Page:Works of Charles Dickens, ed. Lang - Volume 4.djvu/42

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before the passing of the new act, nowhere preserved in the registries of this country—Mr. Nickleby looked about him for the means of repairing his capital, now sadly reduced by this increase in his family, and the expenses of their education.

"Speculate with it," said Mrs. Nickleby.

"Spec—u—late, my dear?" said Mr. Nickleby, as though in doubt.

"Why not?" asked Mrs. Nickleby.

"Because, my dear, if we should lose it," rejoined Mr. Nickleby, who was a slow and time-taking speaker, "if we should lose it, we shall no longer be able to live, my dear."

"Fiddle," said Mrs. Nickleby.

"I am not altogether sure of that, my dear," said Mr. Nickleby.

"There's Nicholas," pursued the lady, " quite a young man—it's time he was in the way of doing something for himself; and Kate too, poor girl, without a penny in the world. Think of your brother! Would he be what he is, if he hadn't speculated?"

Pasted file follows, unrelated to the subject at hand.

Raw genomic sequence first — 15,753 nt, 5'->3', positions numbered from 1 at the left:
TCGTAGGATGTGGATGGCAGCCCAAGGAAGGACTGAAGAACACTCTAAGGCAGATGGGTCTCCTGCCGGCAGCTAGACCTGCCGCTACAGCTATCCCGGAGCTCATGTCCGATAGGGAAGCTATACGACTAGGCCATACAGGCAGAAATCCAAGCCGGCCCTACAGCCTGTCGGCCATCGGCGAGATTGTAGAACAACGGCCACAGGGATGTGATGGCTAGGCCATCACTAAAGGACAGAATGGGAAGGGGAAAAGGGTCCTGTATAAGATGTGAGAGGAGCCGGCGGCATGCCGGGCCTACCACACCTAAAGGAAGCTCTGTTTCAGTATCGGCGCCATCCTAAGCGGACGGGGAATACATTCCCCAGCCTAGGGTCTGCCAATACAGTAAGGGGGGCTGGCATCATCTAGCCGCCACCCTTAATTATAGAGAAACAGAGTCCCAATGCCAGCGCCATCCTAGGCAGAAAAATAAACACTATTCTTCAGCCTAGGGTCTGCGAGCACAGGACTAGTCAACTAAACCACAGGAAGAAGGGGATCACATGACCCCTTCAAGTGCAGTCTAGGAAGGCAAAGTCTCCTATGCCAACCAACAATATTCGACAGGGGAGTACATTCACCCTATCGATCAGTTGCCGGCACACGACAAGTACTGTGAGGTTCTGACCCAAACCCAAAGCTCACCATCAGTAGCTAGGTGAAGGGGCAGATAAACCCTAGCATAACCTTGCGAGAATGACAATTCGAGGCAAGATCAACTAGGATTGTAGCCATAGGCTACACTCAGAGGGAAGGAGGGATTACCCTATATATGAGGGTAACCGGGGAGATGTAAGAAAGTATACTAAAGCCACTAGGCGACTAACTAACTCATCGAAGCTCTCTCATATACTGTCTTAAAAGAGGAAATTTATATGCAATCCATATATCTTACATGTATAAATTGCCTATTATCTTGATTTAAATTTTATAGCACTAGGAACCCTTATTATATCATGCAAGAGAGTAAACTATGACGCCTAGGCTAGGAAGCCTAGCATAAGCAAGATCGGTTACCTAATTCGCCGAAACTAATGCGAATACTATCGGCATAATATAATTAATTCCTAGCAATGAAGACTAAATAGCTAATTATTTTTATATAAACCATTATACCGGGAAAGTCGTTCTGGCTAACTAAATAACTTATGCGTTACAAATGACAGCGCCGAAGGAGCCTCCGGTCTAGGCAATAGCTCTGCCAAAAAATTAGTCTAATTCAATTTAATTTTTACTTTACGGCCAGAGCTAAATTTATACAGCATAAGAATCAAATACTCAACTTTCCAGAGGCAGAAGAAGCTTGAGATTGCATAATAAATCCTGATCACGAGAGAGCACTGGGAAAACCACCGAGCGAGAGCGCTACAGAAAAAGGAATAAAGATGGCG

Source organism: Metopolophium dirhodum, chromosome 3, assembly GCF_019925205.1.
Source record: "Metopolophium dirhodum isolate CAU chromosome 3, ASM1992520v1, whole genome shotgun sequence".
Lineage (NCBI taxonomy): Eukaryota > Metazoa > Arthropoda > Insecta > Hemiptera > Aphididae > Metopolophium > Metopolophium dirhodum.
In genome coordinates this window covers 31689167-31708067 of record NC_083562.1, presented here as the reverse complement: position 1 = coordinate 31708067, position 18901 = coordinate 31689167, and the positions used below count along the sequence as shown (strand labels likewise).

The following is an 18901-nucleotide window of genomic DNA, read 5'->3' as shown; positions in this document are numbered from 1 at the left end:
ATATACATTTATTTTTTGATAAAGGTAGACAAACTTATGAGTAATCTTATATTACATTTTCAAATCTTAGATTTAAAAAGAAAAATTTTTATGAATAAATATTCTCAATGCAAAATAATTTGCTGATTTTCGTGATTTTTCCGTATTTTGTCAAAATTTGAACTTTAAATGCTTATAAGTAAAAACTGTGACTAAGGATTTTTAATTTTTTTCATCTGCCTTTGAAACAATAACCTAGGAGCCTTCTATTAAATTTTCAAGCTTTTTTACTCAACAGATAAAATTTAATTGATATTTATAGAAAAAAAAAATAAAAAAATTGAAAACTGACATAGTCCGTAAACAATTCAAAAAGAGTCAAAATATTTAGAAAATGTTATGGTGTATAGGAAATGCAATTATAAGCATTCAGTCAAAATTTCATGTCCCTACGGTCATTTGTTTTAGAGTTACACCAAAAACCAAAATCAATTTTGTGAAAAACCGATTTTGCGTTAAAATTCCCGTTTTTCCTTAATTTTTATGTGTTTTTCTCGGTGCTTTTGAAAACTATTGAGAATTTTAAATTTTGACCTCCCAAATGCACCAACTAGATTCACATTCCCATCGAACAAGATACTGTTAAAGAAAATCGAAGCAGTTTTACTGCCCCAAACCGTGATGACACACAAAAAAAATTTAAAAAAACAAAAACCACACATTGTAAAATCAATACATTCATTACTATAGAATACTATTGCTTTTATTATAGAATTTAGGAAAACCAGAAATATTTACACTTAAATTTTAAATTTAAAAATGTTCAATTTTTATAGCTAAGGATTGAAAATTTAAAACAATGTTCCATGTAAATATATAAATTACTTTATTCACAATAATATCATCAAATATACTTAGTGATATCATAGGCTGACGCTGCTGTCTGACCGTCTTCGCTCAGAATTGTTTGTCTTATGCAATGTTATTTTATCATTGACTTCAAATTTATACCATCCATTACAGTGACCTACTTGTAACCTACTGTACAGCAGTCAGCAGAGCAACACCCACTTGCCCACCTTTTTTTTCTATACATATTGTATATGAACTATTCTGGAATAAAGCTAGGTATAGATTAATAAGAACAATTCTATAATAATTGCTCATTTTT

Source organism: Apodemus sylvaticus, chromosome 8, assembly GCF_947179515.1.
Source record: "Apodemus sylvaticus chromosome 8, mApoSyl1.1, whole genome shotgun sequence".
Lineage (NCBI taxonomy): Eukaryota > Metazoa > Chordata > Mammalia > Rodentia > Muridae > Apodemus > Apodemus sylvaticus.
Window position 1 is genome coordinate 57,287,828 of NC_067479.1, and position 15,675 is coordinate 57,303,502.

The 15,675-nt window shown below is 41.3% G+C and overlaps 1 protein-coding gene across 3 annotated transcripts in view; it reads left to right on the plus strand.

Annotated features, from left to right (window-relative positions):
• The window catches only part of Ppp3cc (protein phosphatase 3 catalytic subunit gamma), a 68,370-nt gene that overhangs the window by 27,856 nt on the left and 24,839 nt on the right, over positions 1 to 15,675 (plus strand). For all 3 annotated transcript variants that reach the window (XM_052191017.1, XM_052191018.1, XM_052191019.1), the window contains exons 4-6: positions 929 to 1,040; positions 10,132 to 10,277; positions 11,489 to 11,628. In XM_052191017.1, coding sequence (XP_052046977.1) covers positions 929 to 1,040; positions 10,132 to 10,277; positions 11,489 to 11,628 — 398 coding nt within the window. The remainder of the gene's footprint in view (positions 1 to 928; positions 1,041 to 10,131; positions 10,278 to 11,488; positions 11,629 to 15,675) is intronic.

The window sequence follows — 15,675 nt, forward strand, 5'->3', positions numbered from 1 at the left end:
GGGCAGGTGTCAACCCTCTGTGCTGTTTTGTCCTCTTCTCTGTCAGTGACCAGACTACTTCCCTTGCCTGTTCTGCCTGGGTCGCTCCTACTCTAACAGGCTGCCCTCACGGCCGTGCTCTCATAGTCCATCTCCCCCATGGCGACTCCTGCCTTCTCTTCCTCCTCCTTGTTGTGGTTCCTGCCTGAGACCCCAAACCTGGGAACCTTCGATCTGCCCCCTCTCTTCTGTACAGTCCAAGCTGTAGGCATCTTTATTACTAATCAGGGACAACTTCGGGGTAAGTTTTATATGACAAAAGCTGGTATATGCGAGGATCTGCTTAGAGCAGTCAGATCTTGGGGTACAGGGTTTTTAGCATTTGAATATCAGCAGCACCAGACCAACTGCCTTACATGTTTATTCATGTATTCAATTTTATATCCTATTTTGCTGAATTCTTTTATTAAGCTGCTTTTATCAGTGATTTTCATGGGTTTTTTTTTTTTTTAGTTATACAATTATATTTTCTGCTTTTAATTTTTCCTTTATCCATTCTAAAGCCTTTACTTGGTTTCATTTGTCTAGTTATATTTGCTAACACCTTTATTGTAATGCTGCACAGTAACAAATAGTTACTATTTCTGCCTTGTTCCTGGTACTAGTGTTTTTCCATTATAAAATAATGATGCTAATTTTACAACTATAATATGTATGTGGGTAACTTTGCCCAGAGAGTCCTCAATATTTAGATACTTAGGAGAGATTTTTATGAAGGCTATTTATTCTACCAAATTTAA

"That's true," replied Mr. Nickleby. "Very good, my dear. Yes. I will speculate, my dear."

Speculation is a round game; the players see little or nothing of their cards at first starting; gains may be great and so may losses. The run of luck went against Mr. Nickleby. A mania prevailed, a bubble burst, four stock brokers took villa residences at Florence, four hundred nobodies were ruined, and among them Mr. Nickleby.

"The very house I live in," sighed the poor gentleman, "may be taken from me to-morrow. Not an article of my old furniture, but will be sold to strangers!" The last reflection hurt him so much, that he took at once to his bed; apparently resolved to keep that, at all events.

"Cheer up, sir! " said the apothecary.

"You mustn't let yourself be cast down, sir," said the nurse.